Personal Pension  

Retirement incomes to level out for Thatcher’s Children

People born in the 1960s and 1970s will generally be no better off in retirement than their predecessors, the Institute for Fiscal Studies has revealed.

According to a report published today, successive retirement cohorts have had higher incomes and higher living standards than the previous since the Second World War, having benefited from a rising national income.

However, the cohort of people born in the ‘60s and ‘70s will be among the first to retire significantly better-off than those born a decade earlier.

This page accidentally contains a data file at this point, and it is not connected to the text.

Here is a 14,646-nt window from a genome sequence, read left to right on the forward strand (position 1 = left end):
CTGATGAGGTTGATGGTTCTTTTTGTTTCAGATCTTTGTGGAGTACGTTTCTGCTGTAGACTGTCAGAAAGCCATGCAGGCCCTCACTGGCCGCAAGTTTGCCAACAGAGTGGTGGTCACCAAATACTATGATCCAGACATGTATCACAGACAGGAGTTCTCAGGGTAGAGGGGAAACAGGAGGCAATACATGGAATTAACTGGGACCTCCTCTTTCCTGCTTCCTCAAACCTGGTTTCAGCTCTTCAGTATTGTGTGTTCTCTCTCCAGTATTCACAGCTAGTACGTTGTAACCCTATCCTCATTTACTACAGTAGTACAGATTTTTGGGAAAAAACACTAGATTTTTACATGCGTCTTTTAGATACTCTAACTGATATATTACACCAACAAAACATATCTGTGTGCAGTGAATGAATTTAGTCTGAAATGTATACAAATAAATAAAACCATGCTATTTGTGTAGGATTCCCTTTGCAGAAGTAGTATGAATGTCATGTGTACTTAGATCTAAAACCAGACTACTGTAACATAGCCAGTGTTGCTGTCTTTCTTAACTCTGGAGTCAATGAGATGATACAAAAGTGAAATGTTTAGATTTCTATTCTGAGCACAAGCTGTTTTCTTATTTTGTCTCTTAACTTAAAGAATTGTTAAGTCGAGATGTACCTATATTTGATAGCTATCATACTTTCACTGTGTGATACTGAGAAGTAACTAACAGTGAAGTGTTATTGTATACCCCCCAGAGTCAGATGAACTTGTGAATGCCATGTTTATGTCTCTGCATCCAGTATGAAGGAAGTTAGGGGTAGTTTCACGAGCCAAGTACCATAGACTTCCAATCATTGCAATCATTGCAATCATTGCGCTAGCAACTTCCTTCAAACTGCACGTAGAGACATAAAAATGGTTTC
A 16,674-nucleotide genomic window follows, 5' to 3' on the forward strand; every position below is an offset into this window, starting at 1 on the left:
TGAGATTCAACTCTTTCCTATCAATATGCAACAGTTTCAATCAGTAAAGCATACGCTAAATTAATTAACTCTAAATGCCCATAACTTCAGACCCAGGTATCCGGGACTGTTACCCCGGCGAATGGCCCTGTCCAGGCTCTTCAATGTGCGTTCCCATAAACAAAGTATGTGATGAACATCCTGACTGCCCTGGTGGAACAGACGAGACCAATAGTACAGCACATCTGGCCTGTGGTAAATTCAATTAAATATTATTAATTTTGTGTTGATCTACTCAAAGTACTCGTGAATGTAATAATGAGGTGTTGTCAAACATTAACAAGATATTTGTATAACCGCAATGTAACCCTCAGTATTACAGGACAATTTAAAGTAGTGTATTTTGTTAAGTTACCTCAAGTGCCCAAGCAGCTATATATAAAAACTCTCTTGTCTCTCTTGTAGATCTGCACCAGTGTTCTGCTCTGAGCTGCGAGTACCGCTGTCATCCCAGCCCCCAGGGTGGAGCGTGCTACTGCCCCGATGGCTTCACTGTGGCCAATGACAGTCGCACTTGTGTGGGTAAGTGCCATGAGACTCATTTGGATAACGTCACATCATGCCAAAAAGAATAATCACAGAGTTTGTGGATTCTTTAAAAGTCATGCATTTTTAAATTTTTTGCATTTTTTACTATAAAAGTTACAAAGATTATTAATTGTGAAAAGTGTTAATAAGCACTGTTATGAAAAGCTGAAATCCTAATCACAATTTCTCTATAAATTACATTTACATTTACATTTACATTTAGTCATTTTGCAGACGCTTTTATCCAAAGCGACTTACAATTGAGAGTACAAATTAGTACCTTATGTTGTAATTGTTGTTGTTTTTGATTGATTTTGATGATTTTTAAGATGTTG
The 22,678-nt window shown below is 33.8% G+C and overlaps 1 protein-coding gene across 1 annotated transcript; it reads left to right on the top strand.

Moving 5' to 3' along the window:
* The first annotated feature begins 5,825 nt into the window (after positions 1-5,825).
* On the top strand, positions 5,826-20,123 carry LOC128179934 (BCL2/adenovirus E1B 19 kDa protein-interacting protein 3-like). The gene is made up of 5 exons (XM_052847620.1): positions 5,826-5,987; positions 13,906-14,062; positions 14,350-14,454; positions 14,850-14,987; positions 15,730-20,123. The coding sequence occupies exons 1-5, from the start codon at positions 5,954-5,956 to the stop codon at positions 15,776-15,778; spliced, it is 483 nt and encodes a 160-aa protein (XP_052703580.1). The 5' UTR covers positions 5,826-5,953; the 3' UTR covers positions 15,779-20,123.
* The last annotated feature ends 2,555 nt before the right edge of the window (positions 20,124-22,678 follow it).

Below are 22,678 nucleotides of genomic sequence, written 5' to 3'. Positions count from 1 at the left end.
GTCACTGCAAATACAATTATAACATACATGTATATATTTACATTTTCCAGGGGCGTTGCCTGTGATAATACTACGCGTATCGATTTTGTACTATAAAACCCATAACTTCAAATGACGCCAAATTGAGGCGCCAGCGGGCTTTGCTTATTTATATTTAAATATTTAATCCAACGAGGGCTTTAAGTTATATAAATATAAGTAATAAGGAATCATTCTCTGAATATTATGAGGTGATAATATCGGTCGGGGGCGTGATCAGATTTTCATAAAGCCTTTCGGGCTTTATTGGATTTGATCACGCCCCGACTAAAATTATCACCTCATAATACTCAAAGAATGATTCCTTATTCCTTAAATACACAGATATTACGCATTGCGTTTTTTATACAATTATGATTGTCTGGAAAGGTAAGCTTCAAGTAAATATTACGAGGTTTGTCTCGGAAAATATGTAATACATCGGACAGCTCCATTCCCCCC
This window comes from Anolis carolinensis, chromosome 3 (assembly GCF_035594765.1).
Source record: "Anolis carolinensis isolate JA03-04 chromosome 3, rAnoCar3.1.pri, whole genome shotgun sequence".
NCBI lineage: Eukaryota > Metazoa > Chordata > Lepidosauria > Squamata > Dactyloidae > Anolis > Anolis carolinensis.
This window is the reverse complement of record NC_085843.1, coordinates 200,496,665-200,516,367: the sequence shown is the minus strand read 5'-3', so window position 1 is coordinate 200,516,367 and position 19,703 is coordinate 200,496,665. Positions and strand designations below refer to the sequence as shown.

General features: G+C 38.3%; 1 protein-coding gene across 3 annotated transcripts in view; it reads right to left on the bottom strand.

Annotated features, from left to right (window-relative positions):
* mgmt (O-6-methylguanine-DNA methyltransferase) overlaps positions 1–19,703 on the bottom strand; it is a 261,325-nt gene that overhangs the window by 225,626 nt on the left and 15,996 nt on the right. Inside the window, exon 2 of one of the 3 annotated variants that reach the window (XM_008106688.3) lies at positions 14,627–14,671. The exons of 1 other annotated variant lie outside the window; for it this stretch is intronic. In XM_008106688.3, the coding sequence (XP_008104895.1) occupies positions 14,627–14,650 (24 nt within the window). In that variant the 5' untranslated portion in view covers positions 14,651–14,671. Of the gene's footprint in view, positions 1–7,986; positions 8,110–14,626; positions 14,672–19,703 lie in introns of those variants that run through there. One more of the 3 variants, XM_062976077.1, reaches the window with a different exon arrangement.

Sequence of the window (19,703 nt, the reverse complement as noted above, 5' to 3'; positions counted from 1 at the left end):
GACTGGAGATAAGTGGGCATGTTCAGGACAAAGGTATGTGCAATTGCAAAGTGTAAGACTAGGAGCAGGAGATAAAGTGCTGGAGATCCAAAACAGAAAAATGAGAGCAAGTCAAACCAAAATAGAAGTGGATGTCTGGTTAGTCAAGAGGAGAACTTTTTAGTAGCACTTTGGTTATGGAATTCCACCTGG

Article continues after advert

This is owing to them having no higher take-home income, not having saved significantly more of what income they did have, being less likely to own a home, generally having lower private pension wealth and tending to find that state pensions replace a smaller proportion of previous earnings.

Those born in the ‘60s and ‘70s did have higher incomes during early adulthood than their predecessors. But this additional income at younger ages relative to earlier generations was all spent: they have not saved any more past income than their predecessors had by the same stage in life.

Although the IFS pointed out that those born in that period are likely due to receive more from inheritances, it warned that expected inheritances are unevenly distributed, with those who are already wealthiest expect to receive the most inheritance in future.